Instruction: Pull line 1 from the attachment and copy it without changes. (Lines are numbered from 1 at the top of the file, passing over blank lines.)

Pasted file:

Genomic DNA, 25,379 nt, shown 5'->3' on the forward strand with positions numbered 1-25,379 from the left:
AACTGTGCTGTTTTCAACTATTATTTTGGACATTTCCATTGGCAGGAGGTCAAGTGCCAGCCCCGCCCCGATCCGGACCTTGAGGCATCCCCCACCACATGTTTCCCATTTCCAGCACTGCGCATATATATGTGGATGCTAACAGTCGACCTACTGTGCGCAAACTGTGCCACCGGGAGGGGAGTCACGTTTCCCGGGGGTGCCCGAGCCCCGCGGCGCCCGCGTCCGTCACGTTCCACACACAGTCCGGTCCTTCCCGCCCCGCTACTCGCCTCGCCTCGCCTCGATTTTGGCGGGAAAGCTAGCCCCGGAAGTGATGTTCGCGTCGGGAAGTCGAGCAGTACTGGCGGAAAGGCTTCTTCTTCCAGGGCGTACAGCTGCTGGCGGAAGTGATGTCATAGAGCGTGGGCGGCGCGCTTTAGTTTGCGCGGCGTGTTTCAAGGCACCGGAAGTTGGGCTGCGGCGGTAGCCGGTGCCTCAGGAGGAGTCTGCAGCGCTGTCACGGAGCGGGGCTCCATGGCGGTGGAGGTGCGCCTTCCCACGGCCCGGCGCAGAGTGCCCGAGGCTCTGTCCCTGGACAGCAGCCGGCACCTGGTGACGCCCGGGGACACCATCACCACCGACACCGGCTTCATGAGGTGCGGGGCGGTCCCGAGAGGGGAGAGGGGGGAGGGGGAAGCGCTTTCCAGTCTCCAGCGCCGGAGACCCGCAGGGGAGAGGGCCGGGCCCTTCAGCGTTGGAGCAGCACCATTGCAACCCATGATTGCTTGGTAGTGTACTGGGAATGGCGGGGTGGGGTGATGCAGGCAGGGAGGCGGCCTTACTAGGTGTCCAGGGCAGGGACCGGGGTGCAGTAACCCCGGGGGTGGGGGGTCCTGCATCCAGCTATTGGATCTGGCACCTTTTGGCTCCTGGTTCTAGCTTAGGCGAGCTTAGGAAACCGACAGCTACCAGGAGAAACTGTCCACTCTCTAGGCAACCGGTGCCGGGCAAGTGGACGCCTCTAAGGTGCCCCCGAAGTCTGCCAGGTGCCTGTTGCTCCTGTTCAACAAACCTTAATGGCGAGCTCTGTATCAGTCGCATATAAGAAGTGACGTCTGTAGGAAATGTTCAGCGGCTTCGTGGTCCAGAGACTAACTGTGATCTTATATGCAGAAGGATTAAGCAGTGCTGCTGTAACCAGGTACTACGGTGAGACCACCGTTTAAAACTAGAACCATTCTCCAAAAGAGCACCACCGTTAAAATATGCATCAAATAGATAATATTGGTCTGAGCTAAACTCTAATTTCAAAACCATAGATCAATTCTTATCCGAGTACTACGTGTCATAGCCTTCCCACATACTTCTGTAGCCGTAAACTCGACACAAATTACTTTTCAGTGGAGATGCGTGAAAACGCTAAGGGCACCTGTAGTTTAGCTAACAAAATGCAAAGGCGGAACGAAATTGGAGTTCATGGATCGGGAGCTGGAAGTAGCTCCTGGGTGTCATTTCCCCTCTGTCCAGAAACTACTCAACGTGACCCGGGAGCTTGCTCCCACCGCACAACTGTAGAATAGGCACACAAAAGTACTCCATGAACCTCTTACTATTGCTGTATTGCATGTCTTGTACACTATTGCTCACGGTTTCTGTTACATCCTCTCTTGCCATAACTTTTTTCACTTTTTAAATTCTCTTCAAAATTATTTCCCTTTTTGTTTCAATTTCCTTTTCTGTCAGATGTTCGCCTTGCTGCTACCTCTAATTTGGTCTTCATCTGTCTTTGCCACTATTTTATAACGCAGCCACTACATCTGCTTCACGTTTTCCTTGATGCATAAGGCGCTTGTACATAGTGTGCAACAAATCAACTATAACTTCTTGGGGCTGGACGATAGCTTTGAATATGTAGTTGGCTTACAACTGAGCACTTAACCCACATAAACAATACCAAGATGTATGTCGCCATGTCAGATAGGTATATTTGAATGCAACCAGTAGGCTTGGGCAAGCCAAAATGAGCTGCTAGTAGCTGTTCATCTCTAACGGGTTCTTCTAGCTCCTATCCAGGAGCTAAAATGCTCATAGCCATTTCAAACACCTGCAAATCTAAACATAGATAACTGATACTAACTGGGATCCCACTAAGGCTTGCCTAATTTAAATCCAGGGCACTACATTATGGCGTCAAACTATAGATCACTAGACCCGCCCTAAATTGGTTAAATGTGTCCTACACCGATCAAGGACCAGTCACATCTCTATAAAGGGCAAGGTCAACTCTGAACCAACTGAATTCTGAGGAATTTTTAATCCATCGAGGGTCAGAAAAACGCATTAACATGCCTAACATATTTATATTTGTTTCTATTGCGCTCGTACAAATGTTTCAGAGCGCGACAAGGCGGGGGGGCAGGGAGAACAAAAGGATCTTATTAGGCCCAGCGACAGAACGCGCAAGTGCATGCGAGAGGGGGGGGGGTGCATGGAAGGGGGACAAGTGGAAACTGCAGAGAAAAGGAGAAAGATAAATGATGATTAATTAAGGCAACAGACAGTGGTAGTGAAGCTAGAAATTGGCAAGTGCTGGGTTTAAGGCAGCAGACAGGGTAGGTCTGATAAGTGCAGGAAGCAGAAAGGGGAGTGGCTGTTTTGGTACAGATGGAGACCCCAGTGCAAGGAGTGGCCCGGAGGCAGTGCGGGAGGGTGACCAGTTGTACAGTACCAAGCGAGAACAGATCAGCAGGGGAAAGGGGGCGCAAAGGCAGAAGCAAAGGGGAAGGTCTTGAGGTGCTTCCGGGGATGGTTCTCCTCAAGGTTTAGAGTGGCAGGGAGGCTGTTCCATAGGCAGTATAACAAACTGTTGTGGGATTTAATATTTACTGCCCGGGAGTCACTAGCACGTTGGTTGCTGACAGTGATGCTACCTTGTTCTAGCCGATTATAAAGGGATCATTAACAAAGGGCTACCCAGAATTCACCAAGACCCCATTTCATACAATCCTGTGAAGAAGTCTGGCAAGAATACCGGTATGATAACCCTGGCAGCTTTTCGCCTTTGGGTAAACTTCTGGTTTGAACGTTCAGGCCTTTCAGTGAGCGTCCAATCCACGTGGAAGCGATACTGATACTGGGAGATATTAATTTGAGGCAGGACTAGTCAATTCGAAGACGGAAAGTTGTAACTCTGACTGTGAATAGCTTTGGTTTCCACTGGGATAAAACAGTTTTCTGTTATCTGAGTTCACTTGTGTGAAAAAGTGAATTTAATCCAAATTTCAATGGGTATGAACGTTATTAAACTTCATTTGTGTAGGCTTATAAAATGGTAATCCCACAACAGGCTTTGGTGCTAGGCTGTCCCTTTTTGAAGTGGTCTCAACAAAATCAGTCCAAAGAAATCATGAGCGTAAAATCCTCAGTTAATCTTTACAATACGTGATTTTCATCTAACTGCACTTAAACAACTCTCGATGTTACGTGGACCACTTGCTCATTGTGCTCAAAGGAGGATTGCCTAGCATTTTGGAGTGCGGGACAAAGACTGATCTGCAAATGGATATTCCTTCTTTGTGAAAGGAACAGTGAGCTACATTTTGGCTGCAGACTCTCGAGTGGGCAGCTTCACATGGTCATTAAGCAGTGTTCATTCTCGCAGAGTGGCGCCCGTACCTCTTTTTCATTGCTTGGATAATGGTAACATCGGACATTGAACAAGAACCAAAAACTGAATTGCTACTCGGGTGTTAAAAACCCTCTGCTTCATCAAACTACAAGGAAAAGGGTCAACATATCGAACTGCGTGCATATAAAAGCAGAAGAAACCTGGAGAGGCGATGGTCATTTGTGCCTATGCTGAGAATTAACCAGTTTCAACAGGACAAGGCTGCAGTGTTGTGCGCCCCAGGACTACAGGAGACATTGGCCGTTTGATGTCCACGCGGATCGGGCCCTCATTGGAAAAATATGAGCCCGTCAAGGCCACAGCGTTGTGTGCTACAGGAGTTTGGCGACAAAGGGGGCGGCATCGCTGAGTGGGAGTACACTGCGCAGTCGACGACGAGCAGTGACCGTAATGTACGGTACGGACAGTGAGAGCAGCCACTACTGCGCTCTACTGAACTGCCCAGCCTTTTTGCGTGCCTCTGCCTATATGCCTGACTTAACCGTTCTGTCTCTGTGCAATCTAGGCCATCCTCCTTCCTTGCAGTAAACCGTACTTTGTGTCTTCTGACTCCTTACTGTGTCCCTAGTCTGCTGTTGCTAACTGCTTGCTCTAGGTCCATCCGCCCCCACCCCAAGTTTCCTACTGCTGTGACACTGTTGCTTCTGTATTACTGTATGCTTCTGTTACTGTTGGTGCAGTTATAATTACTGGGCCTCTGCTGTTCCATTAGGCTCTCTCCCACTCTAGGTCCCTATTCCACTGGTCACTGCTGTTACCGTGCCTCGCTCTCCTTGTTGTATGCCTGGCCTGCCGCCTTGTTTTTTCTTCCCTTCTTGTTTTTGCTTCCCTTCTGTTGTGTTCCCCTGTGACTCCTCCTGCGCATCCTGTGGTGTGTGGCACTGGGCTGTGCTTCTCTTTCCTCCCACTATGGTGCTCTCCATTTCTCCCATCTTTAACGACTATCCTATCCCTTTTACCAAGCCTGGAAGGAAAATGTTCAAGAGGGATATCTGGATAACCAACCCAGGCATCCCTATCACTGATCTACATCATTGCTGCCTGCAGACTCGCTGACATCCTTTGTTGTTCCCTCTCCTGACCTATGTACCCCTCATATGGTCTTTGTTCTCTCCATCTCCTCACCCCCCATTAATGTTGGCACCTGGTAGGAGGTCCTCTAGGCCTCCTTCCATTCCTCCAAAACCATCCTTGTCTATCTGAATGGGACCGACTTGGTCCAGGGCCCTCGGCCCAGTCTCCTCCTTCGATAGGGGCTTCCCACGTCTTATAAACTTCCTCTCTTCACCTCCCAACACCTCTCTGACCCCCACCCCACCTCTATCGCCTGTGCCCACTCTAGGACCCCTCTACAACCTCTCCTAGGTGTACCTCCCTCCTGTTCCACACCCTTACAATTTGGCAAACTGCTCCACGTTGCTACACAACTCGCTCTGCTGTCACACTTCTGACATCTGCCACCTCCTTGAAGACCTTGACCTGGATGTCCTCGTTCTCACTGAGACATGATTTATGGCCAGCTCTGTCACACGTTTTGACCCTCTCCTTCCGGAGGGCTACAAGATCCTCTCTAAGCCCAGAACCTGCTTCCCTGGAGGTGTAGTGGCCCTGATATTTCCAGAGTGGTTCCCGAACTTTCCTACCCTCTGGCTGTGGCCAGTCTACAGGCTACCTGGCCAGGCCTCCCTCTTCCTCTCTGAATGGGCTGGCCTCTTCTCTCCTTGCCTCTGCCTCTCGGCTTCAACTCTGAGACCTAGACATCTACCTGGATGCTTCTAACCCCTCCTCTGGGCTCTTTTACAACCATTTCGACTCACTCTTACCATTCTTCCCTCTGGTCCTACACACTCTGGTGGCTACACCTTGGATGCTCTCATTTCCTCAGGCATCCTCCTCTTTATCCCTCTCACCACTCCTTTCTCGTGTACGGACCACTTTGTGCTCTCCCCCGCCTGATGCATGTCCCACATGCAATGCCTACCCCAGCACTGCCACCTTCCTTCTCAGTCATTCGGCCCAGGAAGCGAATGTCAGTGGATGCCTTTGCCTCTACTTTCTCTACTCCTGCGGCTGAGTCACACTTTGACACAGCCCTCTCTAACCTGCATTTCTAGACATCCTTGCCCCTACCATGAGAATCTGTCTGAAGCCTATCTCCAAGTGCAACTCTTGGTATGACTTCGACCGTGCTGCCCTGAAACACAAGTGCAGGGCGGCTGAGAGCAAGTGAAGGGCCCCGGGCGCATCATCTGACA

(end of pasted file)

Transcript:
Genomic DNA, 25,379 nt, shown 5'->3' on the forward strand with positions numbered 1-25,379 from the left: